Tennessee man tragically died last year after being targeted by someone who wanted his Twitter handle, @Tennessee. The assailant was sentenced today to five years in prison.
Mark Herring has received frequent offers over the years to sell the Twitter account, which he was able to get at the start of the service. But he rejected the offers. Someone decided to try and bully him into giving up instead, which resulted in his untimely death. Now that someone has been sentenced to five years in prison.
Swatting is never correct – In April 2020, members of the Herring family began receiving pizza deliveries they had not ordered, all in cash on delivery.
When this started to happen, they called Herring, but instead got his girlfriend, who said, “It’s not all right. I’m in the back of a cop car. I have to go. ”It turns out that police received a call with Herring’s number claiming he had killed a woman. Police arrived with guns in hand, and when they clashed with Herring under his porch, he had a fatal heart attack and passed away.
What happened is called “crushing”, a form of harassment that has become more and more common in recent years. The act is believed to have its origin in gambling, where frustrated gamers express their anger at their competitors by calling the police and making senseless claims that force them to react to a person’s home with excessive force. The goal is to provoke, frighten, or even injure a target, the latter being a very real possibility. When the police visit a house in the hope of finding an armed criminal, the situation is charged and law enforcement officers often make split decisions that can (and all too often do) end fatally.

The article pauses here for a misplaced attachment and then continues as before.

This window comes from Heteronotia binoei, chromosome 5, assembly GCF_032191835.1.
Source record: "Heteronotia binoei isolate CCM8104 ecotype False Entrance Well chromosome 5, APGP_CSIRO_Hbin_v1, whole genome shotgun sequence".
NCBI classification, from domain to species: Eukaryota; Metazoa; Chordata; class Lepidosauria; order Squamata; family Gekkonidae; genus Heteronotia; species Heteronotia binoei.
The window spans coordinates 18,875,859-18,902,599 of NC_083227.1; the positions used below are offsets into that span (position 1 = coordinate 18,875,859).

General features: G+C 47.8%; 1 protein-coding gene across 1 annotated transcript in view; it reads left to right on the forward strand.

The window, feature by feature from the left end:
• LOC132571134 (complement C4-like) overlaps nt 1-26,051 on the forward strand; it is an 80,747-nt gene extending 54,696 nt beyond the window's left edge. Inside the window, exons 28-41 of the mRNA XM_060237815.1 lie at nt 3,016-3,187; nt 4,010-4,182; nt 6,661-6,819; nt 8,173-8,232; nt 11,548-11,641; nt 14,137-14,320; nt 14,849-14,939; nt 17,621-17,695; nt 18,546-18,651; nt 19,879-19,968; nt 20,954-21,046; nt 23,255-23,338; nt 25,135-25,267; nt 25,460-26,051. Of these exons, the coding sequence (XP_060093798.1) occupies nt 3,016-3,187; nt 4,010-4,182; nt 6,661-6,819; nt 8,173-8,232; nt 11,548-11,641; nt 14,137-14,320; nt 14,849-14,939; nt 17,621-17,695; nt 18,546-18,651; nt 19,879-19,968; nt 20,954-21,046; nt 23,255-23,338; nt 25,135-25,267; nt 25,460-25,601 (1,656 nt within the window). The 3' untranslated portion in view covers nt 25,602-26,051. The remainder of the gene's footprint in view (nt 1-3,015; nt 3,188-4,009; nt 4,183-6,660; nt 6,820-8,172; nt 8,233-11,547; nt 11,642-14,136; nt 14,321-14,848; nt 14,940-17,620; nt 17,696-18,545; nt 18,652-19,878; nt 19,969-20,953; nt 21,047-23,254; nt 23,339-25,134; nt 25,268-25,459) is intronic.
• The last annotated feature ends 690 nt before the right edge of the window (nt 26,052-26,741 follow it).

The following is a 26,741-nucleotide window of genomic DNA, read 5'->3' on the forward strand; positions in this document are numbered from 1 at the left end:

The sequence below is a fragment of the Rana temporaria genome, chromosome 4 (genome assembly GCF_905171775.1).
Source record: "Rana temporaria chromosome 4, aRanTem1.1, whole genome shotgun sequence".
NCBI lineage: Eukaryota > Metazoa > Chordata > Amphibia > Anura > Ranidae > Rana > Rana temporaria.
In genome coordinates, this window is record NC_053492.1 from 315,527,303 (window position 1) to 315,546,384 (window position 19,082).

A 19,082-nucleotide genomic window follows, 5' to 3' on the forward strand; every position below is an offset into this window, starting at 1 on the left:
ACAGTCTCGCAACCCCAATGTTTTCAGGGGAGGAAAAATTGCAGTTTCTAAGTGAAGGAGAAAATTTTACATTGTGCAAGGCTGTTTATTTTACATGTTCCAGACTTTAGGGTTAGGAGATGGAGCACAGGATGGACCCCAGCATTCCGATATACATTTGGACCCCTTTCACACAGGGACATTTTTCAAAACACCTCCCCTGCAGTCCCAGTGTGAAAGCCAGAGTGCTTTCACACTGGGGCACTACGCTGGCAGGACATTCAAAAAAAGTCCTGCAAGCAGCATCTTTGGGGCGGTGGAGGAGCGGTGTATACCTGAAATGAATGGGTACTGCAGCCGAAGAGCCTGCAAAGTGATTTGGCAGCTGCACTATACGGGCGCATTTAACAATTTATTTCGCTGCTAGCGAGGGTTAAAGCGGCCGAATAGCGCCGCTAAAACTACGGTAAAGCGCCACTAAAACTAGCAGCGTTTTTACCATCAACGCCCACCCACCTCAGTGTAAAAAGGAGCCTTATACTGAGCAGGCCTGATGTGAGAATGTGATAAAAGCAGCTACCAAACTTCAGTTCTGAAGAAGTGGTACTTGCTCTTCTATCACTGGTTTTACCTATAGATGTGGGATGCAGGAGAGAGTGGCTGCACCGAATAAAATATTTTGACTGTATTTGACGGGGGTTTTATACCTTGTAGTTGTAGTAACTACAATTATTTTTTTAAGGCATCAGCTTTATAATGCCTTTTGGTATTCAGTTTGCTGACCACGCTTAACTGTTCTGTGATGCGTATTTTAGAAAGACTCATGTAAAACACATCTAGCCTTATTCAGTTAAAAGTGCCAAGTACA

The perpetrators are usually teenagers and young adults, and this case was no different. Police said two minors were involved, one who lives in Tennessee and has turned 18 since the incident, and another who is still a minor and lives in the UK.
Insufficient punishment – Tennessee individual Shawn Sonderman was sentenced to five years in prison today, but the judge said he would have handed down a harsher sentence if he could.
According to cybersecurity researcher Brian KrebsSonderman has a habit of running bullying campaigns targeting people with popular social media accounts, as the accounts can be sold for thousands of dollars. Among other things, the man staged a home invasion by arranging a date on behalf of a target “where the unsuspecting hookup received the target’s address and said to invite himself”. He also ran a group that used the SIM card exchange to steal people’s phone numbers and thus break into their online accounts.
The case of Mark Herring is far from the first crash that has become fatal. In 2019, a 19-year-old was sentenced to 15 months in prison after planning a 911 hoax that resulted in the death of a Kansas man. Swatters, as they are called, often believe that they can get away with using VPNs and VoIP services to hide their identity. But as these sentences show, using Skype is not enough to outsmart the authorities.